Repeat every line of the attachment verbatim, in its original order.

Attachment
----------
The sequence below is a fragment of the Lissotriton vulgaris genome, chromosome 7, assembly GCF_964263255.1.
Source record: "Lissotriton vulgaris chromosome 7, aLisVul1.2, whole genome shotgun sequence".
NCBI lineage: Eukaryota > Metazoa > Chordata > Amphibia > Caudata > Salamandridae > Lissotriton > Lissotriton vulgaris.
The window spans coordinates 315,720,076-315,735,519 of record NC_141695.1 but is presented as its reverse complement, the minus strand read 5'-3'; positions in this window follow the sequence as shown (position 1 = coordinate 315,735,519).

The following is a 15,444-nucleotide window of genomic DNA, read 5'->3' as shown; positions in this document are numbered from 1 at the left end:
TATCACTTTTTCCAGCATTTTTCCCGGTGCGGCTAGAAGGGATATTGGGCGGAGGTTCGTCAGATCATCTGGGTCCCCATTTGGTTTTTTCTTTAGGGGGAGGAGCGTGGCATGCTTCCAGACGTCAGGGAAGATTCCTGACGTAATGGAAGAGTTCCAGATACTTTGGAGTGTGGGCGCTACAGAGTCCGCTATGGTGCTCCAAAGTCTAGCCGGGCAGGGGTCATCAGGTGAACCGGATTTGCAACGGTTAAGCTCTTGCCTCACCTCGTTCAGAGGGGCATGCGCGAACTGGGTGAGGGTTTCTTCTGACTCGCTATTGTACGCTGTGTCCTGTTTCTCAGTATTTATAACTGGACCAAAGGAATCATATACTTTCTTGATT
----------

The sequence below is a fragment of the Lissotriton vulgaris genome, chromosome 7, assembly GCF_964263255.1.
Source record: "Lissotriton vulgaris chromosome 7, aLisVul1.2, whole genome shotgun sequence".
NCBI lineage: Eukaryota > Metazoa > Chordata > Amphibia > Caudata > Salamandridae > Lissotriton > Lissotriton vulgaris.
The window spans coordinates 315,720,076-315,735,519 of record NC_141695.1 but is presented as its reverse complement, the minus strand read 5'-3'; positions in this window follow the sequence as shown (position 1 = coordinate 315,735,519).

The following is a 15,444-nucleotide window of genomic DNA, read 5'->3' as shown; positions in this document are numbered from 1 at the left end:
TATCACTTTTTCCAGCATTTTTCCCGGTGCGGCTAGAAGGGATATTGGGCGGAGGTTCGTCAGATCATCTGGGTCCCCATTTGGTTTTTTCTTTAGGGGGAGGAGCGTGGCATGCTTCCAGACGTCAGGGAAGATTCCTGACGTAATGGAAGAGTTCCAGATACTTTGGAGTGTGGGCGCTACAGAGTCCGCTATGGTGCTCCAAAGTCTAGCCGGGCAGGGGTCATCAGGTGAACCGGATTTGCAACGGTTAAGCTCTTGCCTCACCTCGTTCAGAGGGGCATGCGCGAACTGGGTGAGGGTTTCTTCTGACTCGCTATTGTACGCTGTGTCCTGTTTCTCAGTATTTATAACTGGACCAAAGGAATCATATACTTTCTTGATT